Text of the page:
There was my father, the man who sat in the barca lounger & did nothing while my mother routinely beat me & my sisters (the Saturday afternoon beatings, we came to call them, because every Saturday, she would take a break from cleaning the house to beat us while my father just looked on); we got older & daddy’s ass remained in the barca lounger as he watched mom tell us who we could date, where we could go, how she would throw us out naked if we brought home a bad report card, which colleges we were allowed to apply to.

    And that’s all, folks. My paternal grandfather died before I was born, I have no brother. So I grew up knowing these two extremes of “masculinity” and no in between.

    • cnlester says:

      I’m so sorry. That’s absolutely appalling.

      If it isn’t clear, I don’t think feminism is causing any kind of crisis in masculinity. I think a traditional model of masculinity needs changing.

      • Cara says:

        Well I may not have a swinging dock between my legs, but off the top of my head, I would say these are (or should be) the rules for being a man & anyone wanting to be called/treated as/respected as a man must follow them:

        -the waistband of your jeans should not be worn so low on your hips that the world can see four inches of your basketball/boxer shorts. It’s called a belt, get one & wear it.

        -it’s Cologne, not a marinade, and you, sir, are not a steak. Don’t make me tell you again.

        -if a lady cooks a nice dinner, take the backwards baseball cap off before you sit down to eat.

        -if you hit your wife, your girlfriend, your gay lover, that person has the right to send two larger gentlemen to teach you never to do that again. End of story.

        -if you rape another human being, either with your anatomy or an object, you are no longer permitted to call yourself a man, regardless of whether anyone finds out what you did or not. This is especially true if you rape a child. If you rape someone and I find out about it, I will respond in kind.

        -if you made a baby, you must do something for that baby, and paying child support isn’t enough. Coco the gorilla could sign a check, with proper training, you need to be more than the monkey that signs the checks for your kid.

        -be mindful how you behave in front of your daughter. You’re teaching her what a man is, does, says. If you’re a drunk who spends the rent money on scotch, she’ll think every man do like that.

        -pay your debts.

        -it doesn’t matter if you have unresolved issues with your father, your mother, drunk uncle Lou, your brother the thief. That person dies, you put on your black outfit & show up to the funeral. There are living people there who need you.

  • bluestgirl says:

    In response to your point #1: when I first started seeking out Q&A’s, resources, blogs, etc., for trans men, I was sort of taken aback by the sheer quantity of material about penises. It seemed like 90% of the discussion I found was about harnesses, prosthetics, STP, etc., and any other physical or social elements of transitioning were seldom mentioned. I don’t want to come across as critical towards the trans men for whom that is an important part of having a body they feel comfortable in, but I also feel like it was another example of the general culture’s focus on penises as THE MOST IMPORTANT THING.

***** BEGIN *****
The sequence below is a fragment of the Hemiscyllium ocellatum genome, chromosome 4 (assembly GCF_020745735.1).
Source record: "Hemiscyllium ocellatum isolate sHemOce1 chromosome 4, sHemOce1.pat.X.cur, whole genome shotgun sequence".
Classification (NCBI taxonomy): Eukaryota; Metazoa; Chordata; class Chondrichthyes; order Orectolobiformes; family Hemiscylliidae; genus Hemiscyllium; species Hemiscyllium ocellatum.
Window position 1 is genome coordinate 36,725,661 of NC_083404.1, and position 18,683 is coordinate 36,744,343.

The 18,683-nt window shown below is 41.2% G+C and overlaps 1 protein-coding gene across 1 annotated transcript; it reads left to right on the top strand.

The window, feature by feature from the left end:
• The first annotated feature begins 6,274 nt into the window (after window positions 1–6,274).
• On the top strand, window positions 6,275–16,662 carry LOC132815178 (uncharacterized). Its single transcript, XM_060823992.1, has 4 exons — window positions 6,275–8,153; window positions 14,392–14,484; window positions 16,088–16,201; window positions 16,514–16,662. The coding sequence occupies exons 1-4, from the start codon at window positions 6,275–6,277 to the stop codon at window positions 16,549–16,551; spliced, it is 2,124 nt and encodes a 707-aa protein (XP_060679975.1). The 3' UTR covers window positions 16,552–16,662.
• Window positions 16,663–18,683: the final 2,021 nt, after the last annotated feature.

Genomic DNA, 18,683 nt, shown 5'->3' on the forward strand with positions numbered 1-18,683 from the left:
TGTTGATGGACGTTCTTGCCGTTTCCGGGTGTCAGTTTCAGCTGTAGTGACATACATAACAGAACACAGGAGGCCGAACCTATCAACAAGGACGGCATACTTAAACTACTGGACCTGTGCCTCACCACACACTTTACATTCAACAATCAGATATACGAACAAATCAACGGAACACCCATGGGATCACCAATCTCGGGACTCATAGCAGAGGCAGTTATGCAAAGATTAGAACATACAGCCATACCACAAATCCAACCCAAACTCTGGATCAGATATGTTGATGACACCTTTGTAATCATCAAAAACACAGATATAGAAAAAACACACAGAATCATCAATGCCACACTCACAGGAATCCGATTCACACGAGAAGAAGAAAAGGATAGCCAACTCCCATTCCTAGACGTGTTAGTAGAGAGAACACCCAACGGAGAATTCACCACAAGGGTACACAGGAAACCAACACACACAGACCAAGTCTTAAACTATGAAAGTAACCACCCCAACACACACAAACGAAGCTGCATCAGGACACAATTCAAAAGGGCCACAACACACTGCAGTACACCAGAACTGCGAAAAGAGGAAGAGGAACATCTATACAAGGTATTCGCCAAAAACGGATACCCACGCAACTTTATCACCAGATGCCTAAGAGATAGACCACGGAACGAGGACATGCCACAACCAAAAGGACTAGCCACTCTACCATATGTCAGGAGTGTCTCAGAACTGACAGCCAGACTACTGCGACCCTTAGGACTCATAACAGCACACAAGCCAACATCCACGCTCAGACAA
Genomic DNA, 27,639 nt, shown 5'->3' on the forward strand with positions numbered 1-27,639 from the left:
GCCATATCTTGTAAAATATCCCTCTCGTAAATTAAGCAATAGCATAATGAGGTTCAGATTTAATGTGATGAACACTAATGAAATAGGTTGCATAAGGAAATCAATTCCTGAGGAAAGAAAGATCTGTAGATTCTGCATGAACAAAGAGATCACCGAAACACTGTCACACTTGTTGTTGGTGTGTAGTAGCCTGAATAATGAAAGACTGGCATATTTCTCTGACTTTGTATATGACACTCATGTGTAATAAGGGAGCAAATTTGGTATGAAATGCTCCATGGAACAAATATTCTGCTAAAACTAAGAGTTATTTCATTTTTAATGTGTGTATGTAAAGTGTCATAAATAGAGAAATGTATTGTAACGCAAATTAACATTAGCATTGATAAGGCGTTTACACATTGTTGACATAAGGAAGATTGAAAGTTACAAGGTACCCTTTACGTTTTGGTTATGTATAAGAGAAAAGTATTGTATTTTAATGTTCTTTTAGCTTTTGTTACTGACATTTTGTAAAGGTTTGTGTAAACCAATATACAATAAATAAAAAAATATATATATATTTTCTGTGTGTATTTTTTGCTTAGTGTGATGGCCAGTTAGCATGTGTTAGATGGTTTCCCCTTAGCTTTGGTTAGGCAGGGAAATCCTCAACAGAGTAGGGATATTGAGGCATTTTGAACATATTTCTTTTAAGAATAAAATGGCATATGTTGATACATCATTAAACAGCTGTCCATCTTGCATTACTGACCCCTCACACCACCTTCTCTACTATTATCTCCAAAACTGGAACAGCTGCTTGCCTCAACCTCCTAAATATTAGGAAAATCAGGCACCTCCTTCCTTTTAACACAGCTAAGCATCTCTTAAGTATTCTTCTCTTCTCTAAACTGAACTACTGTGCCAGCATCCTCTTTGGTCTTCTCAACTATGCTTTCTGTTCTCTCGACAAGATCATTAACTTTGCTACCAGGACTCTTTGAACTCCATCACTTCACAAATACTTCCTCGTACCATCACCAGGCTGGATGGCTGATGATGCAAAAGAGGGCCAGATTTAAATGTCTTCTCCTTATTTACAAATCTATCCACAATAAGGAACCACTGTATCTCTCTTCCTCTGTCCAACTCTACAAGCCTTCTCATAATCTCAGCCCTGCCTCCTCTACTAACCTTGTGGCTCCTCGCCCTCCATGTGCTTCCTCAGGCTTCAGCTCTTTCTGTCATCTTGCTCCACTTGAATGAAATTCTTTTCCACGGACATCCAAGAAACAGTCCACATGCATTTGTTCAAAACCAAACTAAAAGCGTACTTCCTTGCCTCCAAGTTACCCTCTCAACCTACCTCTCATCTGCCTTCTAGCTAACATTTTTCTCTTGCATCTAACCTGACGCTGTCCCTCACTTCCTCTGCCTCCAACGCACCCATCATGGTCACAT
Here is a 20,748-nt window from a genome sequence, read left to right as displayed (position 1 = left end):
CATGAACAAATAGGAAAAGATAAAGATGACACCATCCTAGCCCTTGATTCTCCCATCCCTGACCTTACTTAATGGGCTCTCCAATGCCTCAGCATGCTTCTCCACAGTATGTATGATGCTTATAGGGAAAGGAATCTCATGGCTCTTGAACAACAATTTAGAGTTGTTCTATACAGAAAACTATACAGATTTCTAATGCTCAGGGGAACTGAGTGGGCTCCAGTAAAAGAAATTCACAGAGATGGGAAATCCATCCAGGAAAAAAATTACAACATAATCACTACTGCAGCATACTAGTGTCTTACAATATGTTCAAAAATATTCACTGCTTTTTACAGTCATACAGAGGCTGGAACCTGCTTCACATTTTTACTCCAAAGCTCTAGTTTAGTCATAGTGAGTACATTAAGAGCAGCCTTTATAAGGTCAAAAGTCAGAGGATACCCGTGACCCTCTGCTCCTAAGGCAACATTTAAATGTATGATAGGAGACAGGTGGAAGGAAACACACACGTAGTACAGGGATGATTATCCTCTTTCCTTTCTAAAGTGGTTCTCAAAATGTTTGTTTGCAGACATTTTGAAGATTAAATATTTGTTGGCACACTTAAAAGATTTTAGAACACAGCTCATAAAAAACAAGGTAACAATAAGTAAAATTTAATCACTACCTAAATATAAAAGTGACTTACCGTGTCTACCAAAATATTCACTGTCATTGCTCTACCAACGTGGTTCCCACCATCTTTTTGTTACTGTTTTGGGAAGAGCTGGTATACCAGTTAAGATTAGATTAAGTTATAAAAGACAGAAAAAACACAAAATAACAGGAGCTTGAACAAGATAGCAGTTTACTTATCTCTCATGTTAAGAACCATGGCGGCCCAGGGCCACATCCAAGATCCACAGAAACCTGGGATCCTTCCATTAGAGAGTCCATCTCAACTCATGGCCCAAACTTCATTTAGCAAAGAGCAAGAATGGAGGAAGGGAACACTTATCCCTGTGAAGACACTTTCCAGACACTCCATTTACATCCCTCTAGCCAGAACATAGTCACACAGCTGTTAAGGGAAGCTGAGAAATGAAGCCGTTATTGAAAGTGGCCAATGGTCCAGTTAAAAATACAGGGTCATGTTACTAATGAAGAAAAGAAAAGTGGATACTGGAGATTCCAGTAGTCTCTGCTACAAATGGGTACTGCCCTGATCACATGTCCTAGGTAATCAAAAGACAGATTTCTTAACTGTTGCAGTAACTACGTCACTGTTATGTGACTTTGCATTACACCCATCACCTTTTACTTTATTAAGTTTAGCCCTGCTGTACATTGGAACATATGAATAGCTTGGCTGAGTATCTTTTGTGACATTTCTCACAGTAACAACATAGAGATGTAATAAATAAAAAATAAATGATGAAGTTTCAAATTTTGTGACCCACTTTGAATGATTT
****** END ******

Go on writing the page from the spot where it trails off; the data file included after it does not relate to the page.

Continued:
• Thank so much for this, as a man bullied by male peers for a lot of my life there is a lot I can take from this blog. Thanks again

  • […] Lester’s “What cis men could learn from trans masculinities” gave me a lot to think about this week. I often think about gender and identity and, […]

  • Lynn says:

    While it’s far too simplistic to blame feminism for the crisis in masculinity there are elements of truth in the accusation. In the 1970s feminism widened the acceptable roles for women enormously but did nothing to change what was socially acceptable for men. Combined with other social and economic factors such as the shortage of housing and the reduction in low skilled jobs in the traditional male employment sectors there was a significant increase in the number of men who could not perform the traditional male role as family provider. All they were left with was the arrogant, bullying “real man” image that you rightly condemn.

    It’s wrong to assume that the priviledge an academic male has over his female collegue applies at all levels of society. At the lowest levels a woman can get status and some income from bringing up a family. A man in the same situation gets no status and often has more difficulty getting an income because not having paid employment is seen as the sign of a wastrel. There is also intersectionality to take into account – an academic, male or female, is vastly priviledged when compared to someone on benefits or in a minimum wage job.

    Personally I transitioned MTF largely because I was struggling to match the social demands of being male. Now I don’t have to my stress levels are way down. The sexism I encounter is merely irritating even when made worse by transphobic attitudes.

    The solution is to redefine masculinity so that it incorporates many traditionally feminine elements. It’s starting to happen but there’s a long way to go. The reverse has been done for women, widening the definition of maculinity is long overdue.